News Archives

12.02.13FROM THE LABS

Newly ID’d Protein Provides Target for Antibiotic-Resistant Hospital BacteriumExternal link

Researchers have made inroads into tackling a bacterium that plagues hospitals and is highly resistant to most antibiotics. They determined the 3-D structure and likely function of a new protein in this common bacterium that attacks those with compromised immune systems.
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The Penning trap was used to precisely measure the masses of isotopes provided by CARIBU.12.01.13Science Highlights

Modeling Cosmic Nucleosynthesis

First measurements of isotopes produced by Argonne’s new CARIBU facility provide insight into the creation of the elements in the universe. Read More »

Scanning electron microscope image of sulfur graphene oxide.11.27.13Stories of Discovery & Innovation

Toward 300 Miles on a Single Charge?

Berkeley Lab scientists design a high-performance, long cycle-life lithium-sulfur battery. Read More »

11.27.13FROM THE LABS

How Scavenging Fungi Became a Plant’s Best Friend

Glomeromycota is an ancient lineage of fungi that has a symbiotic relationship with roots that goes back nearly 420 million years to the earliest plants. More than two thirds of the world’s plants depend on this soil-dwelling symbiotic fungus to survive, including critical agricultural crops such as wheat, cassava, and rice. Read More »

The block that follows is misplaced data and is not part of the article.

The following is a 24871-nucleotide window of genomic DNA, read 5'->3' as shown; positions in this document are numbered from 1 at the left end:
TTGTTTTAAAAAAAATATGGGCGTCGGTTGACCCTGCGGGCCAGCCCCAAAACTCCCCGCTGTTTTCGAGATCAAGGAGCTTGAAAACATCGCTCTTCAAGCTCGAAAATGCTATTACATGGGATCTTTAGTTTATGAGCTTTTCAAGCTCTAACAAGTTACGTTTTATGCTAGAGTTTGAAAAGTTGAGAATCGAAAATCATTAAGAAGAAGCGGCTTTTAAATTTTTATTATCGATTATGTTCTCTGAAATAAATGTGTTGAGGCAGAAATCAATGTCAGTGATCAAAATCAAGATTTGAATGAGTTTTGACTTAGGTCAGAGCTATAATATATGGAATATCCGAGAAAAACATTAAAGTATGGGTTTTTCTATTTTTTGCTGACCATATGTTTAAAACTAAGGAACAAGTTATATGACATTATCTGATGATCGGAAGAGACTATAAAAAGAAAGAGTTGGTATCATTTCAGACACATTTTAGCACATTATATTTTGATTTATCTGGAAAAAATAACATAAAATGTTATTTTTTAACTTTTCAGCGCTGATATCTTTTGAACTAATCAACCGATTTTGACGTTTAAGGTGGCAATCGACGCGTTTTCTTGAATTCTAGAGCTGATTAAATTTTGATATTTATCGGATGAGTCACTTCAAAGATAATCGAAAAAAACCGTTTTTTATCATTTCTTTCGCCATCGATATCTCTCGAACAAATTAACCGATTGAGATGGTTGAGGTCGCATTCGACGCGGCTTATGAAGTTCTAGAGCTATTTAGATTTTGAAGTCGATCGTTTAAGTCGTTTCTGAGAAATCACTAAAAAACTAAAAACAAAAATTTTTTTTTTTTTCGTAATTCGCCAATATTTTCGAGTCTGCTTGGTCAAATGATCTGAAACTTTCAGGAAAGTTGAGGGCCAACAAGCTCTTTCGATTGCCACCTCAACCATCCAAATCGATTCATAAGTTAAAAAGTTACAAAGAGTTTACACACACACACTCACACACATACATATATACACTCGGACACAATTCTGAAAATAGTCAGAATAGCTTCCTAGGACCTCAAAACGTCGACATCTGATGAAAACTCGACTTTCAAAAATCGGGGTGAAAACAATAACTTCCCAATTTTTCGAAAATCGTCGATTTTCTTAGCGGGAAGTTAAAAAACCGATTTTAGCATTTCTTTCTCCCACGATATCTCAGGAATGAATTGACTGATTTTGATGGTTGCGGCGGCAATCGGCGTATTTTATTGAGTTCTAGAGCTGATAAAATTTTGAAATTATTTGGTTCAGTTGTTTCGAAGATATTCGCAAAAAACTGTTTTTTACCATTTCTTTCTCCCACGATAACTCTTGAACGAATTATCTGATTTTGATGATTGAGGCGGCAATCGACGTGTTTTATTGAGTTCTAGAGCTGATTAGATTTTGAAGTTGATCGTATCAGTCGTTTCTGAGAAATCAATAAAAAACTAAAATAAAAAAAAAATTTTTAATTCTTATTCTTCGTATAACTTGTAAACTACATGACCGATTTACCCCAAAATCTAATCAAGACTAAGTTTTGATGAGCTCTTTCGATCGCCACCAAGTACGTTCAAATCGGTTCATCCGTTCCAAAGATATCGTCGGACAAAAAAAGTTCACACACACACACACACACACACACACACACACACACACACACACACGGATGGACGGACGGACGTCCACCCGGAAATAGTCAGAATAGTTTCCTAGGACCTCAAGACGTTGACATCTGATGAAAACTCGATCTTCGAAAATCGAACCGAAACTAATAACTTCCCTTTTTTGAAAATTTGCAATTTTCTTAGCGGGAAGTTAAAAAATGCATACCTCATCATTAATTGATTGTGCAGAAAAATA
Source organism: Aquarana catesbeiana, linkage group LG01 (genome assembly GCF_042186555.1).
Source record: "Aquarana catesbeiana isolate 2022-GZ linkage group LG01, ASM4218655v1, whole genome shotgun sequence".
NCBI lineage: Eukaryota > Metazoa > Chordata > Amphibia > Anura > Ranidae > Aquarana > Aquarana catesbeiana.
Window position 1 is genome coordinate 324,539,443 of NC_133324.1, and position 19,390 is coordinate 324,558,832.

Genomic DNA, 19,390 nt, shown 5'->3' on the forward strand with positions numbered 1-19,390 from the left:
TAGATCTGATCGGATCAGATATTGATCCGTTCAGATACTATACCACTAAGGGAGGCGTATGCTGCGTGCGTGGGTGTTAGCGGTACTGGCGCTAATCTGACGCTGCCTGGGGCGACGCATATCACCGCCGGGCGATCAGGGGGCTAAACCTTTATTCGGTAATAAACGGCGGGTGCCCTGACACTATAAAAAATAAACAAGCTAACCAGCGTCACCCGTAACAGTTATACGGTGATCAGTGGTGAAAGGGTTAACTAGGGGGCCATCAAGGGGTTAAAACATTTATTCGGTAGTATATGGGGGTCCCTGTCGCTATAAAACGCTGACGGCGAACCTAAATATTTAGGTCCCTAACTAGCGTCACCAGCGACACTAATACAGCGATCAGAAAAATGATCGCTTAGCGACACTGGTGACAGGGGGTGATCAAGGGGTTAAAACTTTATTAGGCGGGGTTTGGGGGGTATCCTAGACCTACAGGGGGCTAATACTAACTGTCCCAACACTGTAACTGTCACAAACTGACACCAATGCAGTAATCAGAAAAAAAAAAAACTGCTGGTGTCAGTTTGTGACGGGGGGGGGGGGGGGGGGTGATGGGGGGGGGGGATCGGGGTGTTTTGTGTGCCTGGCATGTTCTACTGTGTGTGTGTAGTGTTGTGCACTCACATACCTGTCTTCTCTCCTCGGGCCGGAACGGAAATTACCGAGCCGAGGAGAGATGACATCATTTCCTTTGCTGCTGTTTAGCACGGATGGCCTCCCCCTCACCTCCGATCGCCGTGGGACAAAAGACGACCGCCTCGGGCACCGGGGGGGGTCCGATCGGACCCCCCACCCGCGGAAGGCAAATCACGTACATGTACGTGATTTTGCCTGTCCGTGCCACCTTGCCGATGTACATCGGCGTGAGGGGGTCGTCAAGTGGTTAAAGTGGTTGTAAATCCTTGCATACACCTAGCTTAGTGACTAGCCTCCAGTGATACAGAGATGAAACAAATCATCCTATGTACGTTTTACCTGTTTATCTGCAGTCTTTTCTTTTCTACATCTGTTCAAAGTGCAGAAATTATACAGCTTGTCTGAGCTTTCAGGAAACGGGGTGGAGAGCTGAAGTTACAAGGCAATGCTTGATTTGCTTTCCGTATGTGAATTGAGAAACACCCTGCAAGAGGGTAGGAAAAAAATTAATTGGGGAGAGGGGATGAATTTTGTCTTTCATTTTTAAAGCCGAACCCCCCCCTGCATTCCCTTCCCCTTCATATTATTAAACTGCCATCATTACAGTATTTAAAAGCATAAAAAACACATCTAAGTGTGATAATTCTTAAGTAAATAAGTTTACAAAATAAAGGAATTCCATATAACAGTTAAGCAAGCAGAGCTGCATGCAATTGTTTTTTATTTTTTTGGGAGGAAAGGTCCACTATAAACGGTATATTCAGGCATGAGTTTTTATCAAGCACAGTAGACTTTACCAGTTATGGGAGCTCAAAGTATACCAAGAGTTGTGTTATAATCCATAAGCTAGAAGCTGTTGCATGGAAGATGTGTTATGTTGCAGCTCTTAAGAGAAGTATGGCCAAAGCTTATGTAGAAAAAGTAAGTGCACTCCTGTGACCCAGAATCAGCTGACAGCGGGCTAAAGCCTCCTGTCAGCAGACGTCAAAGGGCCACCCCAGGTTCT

11.26.13FROM THE LABS

Lingering Clouds, Lasting AnswersExternal link

PNNL study shows why pollution results in larger, deeper and longer lasting storm clouds, leading to colder days and warmer nights. Read More »

11.25.13FROM THE LABS

What happens at Oak Ridge National Lab and why does it matter?External link

Hear from the scientists themselves in this new video. Read More »

Brookhaven Lab physicist Antonio Checco.11.25.13ARTICLE

Singin’ in the Rain

Ultra water-repellent material developed at Brookhaven Lab may lead to many warming applications. Read More »

11.22.13FROM THE LABS

Will 2-D Tin be the Next Super Material?External link

Theorists predict new single-layer material could go beyond graphene, conducting electricity with 100 percent efficiency at room temperature. Read More »

This prototype lithium ion battery, made in a Stanford lab, contains a silicon electrode protected with a coating of self-healing polymer. 11.21.13FROM THE LABS

Scientists Invent Self-Healing Battery ElectrodeExternal link

Researchers have made the first battery electrode that heals itself, opening a new and potentially commercially viable path for making the next generation of lithium ion batteries. Read More »

11.20.13FROM THE LABS

Oak Ridge National Laboratory Seeks to Enhance Tiny Engine Performance for MilitaryExternal link

Oak Ridge National Laboratory engineers are trying to improve efficiency and performance in tiny engines in remote-controlled airplanes that have applications for aerial military surveillance. Read More »

Last modified: 11/20/2013 6:03:07 AM